Just before the end of 2015, on December 28 in fact, I reached a new benchmark and the goal I was aiming to achieve by the end of the year: 10,000 km ridden on my FES bike in 3 1/2 years (4200 km in 2015 alone). that’s a lot of distance covered by a pair of paralyzed legs! If you are able-bodied, how far did you cycle last year?
Here is a copy of the summary page of the online log of all of my rides, as recorded by the bike manufacturer. In addition to the total distance ridden so far (6329 miles as of January 15, 2016 = 10,185 km), you can also see the distance I covered in each session (in red, and by others with my same physical condition in blue), and the average power output during each session. I appear to be working much harder than others in my situation. I have no explanation for this other than that I love cycling!
I also manually log all of my rides on Strava, and you can see my profile and stats there.
Here’s the story of a woman in the Netherlands, Funda Müjde, whose father immigrated there 50 years ago. On a trip back to Turkey for a vacation, her taxi was struck by a 19-year-old car driver, and she became a paraplegic. It took a while, but eventually she got her mojo back. Her motto? Never give up!
One of the things that helped her regain her physical strength as well as her mental strength and attitude was the act of getting back on the bike – very special bike called a Berkel Bike, which moves by arm power, and optionally by leg power as well. Even if you can’t move your legs, the bike will move them for you. In addition, you can add functional electric stimulation, FES, and then generate power with your legs even if you are completely paralyzed. Funda got the idea to ride from the Netherlands back to Turkey to celebrate the first immigration from that country. Here is a story about her plan to make that journey:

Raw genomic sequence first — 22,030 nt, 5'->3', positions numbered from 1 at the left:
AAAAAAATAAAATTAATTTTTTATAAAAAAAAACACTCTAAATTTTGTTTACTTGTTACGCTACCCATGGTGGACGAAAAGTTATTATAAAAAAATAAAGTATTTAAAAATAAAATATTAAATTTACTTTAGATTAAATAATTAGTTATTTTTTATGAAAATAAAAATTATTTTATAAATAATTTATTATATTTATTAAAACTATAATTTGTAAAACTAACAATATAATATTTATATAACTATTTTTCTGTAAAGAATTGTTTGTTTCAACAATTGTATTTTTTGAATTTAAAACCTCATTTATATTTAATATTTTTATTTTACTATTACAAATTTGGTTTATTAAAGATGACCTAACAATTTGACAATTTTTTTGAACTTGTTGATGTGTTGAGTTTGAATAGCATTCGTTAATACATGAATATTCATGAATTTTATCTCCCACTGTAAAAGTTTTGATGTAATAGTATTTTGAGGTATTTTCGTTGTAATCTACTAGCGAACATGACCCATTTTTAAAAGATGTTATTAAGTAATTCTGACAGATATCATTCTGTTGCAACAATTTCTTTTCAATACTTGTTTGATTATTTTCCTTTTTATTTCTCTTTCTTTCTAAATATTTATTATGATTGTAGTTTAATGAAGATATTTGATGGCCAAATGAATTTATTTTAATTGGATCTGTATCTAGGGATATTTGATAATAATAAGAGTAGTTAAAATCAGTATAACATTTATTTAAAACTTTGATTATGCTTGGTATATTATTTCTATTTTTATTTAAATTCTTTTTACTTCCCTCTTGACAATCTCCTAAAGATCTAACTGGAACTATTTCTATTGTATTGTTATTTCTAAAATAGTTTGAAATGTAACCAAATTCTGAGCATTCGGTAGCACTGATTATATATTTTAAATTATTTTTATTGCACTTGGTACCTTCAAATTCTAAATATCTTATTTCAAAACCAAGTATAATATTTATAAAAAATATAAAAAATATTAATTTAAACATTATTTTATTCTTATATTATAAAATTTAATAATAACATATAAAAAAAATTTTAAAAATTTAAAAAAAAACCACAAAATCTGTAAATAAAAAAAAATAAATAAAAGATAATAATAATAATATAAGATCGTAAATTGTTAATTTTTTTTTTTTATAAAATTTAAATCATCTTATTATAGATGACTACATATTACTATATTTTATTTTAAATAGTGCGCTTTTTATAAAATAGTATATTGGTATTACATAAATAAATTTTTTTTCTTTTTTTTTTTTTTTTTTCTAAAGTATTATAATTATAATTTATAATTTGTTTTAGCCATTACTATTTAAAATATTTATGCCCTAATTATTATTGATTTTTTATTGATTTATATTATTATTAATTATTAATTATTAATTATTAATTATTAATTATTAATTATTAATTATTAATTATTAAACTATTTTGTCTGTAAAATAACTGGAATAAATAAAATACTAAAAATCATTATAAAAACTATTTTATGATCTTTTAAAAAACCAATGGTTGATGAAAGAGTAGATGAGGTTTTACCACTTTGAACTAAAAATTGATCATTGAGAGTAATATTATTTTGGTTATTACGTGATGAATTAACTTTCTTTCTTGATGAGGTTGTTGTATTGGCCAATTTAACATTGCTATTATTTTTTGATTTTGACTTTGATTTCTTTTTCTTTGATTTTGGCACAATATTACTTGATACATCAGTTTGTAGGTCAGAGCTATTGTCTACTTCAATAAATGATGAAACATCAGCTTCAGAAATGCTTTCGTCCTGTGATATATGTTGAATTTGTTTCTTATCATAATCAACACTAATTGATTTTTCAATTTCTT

And lastly, here is a short video about her triumphant arrival in Istanbul after completing the 4000 km ride. It’s in Turkish, but the images are compelling.
Most people that get to ride an FES bike typically do so for an hour or less. That is because they are using the bike in a clinical setting, and their assistants schedule one hour for each client. Since I’m using my bike in a home setting, I don’t face this time limitation, and I have had the luxury of exploring the limits of endurance. Over the course of the past two years, my longest sessions have gone from 20 minutes to 45 minutes, then to an hour, 90 minutes, two hours, and once 2.5 hours. This past weekend, those marks fell by the wayside.
In a unique situation, I was able to ride pretty much as long as I wanted, so I rode for 3.5 hours. Actually, I was not looking for a duration record, but rather a distance record. My previous record was 38 km. I wanted to see if I could break the 40 km barrier. Whoops, I went over that just a little bit: I rode 52 km!
The interesting thing is that I did not feel worn out and fatigued at the end of that ride. I mixed up the pace during my workout, alternating between harder periods and easier periods. I can’t say I felt as fresh as a daisy at the end of my ride, but I certainly didn’t need to go and lie down. As a matter of fact, the very next day I rode for three hours and covered 42 km.
About three hours into my ride, I did a short sprints session. With each succeeding sprint, my power output increased (27, 50, 65 W), as you can see in the graph below. It sure doesn’t look like someone who is fatigued!
None of the therapists I have talked to have ever heard of anyone riding this long or this far on an FES bike. But I don’t feel I have reached the limit of what is possible. Perhaps my next goal should be to ride 100 km in one day!
A nice warm day for a ride under overcast Chinook skies.